Harvesting the Sun for Good
Rose Mooney is always sunny. She has a can-do attitude and infectious energy to execute all of the functions of her multi-faceted job as the Director of Facilities at the Boothbay Region YMCA.
Rose also has an uncanny ability to find efficiencies and save the Y money whenever she can. She is dedicated to the Y’s mission to sustainability and helping to serve the community. She learned in 2014 from Central Maine Power (CMP) that our peninsula has a power grid overload, particularly in the summer. To relieve the stress on the grid, CMP was looking for leasing partners. It’s no surprise that Rose, and the Y, were eager to help provide green energy to the grid as well as save money, and solar panels were placed on the gymnasium roof. This initiative produces approximately 84,000 kw/year and goes directly to the grid while the Y receives a discount on electricity. In 2024, the Y will own the panels outright and expects to reap the savings for another 20 years.
Rose has been working diligently since 2014 to add more solar panels to reduce utility costs at the Y. Last year, she negotiated with Revision Energy to enter into another power purchase agreement. Through this arrangement, the Y allows Revision Energy to install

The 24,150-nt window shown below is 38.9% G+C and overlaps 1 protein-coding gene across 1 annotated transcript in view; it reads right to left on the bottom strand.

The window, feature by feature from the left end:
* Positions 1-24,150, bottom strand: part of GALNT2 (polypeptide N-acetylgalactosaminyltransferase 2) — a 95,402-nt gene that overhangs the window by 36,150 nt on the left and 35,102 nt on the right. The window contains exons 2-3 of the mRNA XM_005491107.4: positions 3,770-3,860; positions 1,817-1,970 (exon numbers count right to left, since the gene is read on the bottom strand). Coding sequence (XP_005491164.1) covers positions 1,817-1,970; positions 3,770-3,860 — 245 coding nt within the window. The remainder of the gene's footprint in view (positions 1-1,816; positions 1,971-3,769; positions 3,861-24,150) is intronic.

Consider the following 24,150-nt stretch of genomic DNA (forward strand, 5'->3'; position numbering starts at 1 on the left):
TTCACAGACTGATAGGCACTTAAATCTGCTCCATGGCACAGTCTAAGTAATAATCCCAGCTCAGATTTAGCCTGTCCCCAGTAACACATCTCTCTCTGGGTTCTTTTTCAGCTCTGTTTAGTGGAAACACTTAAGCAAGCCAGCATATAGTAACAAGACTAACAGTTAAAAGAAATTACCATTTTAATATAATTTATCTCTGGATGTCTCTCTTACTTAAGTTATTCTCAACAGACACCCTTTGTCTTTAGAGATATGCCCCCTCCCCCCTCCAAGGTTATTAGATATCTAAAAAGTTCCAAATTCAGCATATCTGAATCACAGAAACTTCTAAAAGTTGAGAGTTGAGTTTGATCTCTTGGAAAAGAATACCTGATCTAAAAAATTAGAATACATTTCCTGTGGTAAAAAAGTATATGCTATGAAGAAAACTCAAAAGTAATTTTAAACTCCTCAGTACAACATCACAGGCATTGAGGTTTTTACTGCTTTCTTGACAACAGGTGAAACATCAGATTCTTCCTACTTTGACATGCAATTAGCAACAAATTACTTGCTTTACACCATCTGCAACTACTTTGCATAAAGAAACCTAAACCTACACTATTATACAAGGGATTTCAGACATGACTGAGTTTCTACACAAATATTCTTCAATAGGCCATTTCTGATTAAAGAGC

the solar panels on our facility though a lease. While all of the energy produced is sent out to the grid, the Y receives a discount on our utility costs based on the power released to the grid. Driving by the Y today, one can see the new panels on the roof. By the end of the year, all of the panels will be installed and the new solar array will be generating approximately 390,000kwh a year in addition to the existing array on the gymnasium roof.
The new solar panels will allow the Y to save over $3,000 a year on electrical power. The Y will then have the option to purchase the panels in six years for $532,000. This initiative would have a substantial impact as it immediately reduces the Y’s utility costs by over $60,000 a year. Over the life of the solar array, the savings generated by the project will increase as the cost of utilities increase over time. When the project is complete, the combined output of both solar arrays will offset over 90% of the power used in the Main Facility.
Rose says, “We are mission driven and one of our goals is to help create a healthy community. Providing solar power for the community in the short term and then being able to produce our own power in the long term is good for the Y, good for the community, and good for the planet.”